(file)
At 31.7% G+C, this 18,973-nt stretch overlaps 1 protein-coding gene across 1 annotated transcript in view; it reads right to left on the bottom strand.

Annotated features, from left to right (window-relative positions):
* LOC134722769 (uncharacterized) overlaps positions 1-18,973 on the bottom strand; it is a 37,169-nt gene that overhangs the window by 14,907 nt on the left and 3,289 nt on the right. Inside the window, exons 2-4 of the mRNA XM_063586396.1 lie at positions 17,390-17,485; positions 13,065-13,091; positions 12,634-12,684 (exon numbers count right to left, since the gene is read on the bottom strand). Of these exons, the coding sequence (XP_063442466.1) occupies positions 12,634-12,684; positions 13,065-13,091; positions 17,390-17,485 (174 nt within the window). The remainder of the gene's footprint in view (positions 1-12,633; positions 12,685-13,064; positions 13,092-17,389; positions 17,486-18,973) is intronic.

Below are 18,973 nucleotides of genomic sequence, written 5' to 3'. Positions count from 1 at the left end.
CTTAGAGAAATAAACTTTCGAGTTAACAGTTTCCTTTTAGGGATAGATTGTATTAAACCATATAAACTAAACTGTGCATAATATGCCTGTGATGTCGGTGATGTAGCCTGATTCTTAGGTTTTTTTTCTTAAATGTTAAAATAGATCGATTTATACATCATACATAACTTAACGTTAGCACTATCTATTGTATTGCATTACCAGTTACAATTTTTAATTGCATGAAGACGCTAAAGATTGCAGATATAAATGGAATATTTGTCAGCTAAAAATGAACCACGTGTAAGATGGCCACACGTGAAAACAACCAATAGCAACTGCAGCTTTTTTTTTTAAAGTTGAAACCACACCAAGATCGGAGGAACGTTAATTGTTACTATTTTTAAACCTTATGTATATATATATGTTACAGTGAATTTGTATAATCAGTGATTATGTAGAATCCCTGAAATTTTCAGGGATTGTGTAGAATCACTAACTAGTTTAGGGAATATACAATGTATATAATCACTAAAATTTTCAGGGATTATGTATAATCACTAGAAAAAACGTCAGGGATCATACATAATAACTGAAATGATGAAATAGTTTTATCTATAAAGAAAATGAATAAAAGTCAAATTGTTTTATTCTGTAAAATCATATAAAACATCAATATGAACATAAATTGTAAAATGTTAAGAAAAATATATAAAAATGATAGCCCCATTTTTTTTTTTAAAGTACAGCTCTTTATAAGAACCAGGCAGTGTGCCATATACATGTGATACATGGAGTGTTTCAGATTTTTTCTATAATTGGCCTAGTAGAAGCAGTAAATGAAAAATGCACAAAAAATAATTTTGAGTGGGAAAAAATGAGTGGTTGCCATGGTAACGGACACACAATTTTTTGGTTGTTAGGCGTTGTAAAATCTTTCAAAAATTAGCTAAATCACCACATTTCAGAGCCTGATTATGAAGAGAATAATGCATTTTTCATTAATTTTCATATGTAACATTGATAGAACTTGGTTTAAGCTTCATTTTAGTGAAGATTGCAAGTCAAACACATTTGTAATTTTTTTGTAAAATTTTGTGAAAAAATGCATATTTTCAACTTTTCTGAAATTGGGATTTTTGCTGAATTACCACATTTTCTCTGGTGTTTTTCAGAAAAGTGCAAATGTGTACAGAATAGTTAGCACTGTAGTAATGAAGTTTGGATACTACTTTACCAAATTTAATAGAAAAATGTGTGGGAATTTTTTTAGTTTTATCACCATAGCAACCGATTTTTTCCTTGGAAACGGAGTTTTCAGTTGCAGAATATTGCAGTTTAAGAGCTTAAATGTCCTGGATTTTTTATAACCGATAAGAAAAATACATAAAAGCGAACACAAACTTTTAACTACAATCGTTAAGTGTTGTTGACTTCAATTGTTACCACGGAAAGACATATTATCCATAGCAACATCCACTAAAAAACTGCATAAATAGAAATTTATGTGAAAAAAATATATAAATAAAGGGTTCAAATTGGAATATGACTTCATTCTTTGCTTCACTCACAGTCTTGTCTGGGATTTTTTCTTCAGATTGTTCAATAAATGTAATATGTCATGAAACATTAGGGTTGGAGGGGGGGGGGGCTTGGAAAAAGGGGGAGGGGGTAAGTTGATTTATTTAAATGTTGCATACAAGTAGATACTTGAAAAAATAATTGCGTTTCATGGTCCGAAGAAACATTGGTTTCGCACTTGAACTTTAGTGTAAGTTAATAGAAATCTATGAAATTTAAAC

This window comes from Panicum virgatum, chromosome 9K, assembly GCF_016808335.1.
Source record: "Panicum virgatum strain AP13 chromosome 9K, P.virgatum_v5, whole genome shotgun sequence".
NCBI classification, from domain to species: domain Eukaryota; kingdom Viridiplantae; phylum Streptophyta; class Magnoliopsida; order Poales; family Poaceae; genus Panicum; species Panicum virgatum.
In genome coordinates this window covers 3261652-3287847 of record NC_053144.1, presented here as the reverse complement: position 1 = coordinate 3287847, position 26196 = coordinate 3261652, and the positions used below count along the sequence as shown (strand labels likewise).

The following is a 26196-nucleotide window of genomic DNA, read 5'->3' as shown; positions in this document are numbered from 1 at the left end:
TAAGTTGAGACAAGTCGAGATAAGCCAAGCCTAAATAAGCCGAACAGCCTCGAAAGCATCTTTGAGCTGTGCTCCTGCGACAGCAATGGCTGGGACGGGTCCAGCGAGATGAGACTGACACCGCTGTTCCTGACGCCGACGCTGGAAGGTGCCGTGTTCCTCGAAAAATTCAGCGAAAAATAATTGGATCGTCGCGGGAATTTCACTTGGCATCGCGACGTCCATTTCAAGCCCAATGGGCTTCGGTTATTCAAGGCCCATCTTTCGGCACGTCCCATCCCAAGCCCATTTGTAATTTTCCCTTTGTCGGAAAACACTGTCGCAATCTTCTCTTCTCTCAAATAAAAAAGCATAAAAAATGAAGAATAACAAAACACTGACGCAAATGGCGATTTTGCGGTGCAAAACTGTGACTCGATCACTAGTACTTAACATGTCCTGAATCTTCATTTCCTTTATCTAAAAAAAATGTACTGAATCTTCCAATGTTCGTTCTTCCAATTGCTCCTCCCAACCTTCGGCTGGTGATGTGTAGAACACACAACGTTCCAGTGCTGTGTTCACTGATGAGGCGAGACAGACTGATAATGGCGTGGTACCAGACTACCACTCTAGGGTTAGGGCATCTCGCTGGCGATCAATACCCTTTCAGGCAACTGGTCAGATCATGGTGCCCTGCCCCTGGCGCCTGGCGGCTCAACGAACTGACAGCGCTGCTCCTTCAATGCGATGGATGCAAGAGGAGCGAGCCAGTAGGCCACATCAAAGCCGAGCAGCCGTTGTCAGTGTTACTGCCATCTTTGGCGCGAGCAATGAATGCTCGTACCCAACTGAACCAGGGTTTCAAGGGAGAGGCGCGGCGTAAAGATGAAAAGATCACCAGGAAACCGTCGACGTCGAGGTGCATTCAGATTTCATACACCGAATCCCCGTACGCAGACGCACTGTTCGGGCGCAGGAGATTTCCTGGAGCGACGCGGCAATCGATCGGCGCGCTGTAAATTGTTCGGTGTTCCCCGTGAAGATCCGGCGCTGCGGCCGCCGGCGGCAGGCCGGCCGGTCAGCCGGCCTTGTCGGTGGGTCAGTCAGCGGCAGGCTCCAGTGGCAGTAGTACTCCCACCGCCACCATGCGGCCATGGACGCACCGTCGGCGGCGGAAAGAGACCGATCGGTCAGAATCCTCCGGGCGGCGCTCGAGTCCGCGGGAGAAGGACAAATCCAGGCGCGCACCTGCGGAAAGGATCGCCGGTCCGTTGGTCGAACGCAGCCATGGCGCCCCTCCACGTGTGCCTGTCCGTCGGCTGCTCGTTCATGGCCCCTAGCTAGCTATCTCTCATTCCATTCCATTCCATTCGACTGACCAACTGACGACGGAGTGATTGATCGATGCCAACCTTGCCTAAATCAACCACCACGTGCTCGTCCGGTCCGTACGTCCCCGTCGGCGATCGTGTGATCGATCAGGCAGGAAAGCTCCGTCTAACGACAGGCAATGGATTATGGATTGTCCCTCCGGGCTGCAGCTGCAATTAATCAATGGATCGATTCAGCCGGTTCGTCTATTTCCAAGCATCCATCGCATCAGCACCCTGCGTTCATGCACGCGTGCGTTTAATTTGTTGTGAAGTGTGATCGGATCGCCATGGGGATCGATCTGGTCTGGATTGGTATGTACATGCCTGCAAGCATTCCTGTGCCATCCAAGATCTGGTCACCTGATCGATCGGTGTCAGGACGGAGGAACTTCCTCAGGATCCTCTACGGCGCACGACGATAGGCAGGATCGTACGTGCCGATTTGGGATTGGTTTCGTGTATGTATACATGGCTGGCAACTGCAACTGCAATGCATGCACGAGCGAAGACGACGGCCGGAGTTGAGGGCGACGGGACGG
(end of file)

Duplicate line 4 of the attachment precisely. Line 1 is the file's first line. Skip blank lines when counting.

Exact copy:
Below are 18,973 nucleotides of genomic sequence, written 5' to 3'. Positions count from 1 at the left end.